Houston in Harris County, Texas — The American South (West South Central)
The Capture of Santa Anna
The San Jacinto Chapter.
The Daughters of the Republic.
The San Jacinto State Park Commissioners.
Governor O.B. Colquitt.
Erected Mar. 2, 1916
Erected 1916 by The San Jacinto Chapter, The Daughters of the Republic.
Location. 29° 43.47′ N, 95° 12.771′ W. Marker is in Houston, Texas, in Harris County. Marker can be reached from North Shaver Street 0.4 miles north of Crown Street. Touch for map. From the traffic circle south of the Washburn Tunnel, head north on Federal Road toward the tunnel entrance. Do not enter the tunnel! Bear right onto the Pasadena Paper Mill entrance road. The road turns left over the tunnel to a parking area at the waterfront. Marker is in this post office area: Pasadena TX 77506, United States of America.
Other nearby markers. At least 8 other markers are within 5 miles of this marker, measured as the crow flies. Crown Hill Cemetery Vince's Bridge (approx. 0.6 miles away); Allen Ranch (approx. one mile away); Buffalo Bayou, Brazos & Colorado Railroad (approx. 3.9 miles away); Old Harrisburg (approx. 3.9 miles away); a different marker also named Old Harrisburg (approx. 3.9 miles away); First Airplane Flight Over Texas (approx. 4.3 miles away); Magnolia Park City Hall and Central Fire Station (approx. 5 miles away). Touch for a list and map of all markers in Houston.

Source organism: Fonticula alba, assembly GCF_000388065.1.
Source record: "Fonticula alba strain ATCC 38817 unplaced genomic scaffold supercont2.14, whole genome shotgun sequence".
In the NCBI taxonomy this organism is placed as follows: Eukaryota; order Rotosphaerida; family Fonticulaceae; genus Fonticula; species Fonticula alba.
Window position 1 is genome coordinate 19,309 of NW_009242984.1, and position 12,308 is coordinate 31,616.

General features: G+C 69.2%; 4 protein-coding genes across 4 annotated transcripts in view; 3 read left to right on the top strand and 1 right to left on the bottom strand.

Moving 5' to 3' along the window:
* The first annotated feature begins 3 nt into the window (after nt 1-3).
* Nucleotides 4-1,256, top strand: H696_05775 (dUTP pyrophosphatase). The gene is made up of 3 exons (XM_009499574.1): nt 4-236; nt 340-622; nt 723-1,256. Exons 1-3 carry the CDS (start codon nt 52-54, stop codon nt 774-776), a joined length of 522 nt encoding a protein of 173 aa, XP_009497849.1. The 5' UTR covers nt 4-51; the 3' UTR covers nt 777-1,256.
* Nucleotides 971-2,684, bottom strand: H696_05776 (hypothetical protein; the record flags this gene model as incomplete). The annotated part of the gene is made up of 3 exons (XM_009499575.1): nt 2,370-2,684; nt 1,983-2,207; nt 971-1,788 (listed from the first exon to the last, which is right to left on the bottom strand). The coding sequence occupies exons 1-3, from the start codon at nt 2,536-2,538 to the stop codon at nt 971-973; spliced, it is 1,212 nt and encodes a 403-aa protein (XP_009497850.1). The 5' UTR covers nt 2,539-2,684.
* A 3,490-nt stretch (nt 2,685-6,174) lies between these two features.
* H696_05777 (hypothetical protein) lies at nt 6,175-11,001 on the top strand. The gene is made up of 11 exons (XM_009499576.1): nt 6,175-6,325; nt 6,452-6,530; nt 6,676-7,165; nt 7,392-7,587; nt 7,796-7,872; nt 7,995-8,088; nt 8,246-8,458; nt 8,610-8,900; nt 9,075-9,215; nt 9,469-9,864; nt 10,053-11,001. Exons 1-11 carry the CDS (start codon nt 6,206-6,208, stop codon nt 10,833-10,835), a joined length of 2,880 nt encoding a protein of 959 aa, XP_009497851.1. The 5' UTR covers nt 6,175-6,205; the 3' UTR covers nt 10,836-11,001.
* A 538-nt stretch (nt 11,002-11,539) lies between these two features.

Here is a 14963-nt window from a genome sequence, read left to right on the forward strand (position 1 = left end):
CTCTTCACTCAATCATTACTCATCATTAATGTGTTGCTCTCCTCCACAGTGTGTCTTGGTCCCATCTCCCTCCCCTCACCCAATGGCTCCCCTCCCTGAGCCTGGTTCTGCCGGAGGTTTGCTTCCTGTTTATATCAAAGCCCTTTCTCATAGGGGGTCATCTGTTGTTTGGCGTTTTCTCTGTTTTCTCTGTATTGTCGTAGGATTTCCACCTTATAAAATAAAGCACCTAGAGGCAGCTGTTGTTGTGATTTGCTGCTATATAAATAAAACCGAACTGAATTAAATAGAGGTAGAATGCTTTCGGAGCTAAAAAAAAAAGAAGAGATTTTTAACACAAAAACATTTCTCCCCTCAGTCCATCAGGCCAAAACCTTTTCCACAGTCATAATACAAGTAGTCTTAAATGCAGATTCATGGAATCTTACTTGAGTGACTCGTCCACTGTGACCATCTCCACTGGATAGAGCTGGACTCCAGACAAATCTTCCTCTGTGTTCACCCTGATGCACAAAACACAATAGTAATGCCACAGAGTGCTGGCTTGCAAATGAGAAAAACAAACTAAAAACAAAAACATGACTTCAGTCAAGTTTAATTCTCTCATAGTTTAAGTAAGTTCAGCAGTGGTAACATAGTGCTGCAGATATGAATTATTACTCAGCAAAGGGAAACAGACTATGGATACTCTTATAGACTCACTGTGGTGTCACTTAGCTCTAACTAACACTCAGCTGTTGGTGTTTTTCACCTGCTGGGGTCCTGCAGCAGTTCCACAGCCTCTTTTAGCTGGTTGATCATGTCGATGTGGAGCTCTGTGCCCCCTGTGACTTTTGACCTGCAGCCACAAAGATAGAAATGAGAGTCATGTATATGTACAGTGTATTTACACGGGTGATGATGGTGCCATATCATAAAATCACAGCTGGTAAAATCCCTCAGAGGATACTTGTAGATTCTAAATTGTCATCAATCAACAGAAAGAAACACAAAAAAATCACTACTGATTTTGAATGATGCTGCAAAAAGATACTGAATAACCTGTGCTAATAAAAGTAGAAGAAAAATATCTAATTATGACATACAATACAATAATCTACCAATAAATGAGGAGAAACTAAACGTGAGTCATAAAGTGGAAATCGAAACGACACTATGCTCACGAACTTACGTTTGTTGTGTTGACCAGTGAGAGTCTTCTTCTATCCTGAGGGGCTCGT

Regarding The Capture of Santa Anna. I think there's some dispute over the place where Santa Anna was captured. Wherever the location, it was probably somewhere between four and eight miles from the San Jacinto Battle Field where the battle was fought and from where Santa Anna, dressed as an ordinary soldier, was fleeing to escape. In those days the sparsely populated areas were not well marked.
The best account of the capture is James A. Sylvester's Official Report and the location is unclear from his report. There is little doubt that he was returned to the San Jacinto Battle Field where he made his official surrender.
The S.R. Bostick mentioned on the marker is Sion Record Bostick.
Categories. • War, Texas Independence •
Credits. This page was last revised on November 6, 2018. This page originally submitted on November 3, 2012, by Jim Evans of Houston, Texas. This page has been viewed 1,547 times since then and 151 times this year. Photos: 1. submitted on November 3, 2012, by Jim Evans of Houston, Texas. 2. submitted on November 6, 2018, by Brian Anderson of Kingwood, Texas. 3. submitted on November 3, 2012, by Jim Evans of Houston, Texas. • Bernard Fisher was the editor who published this page.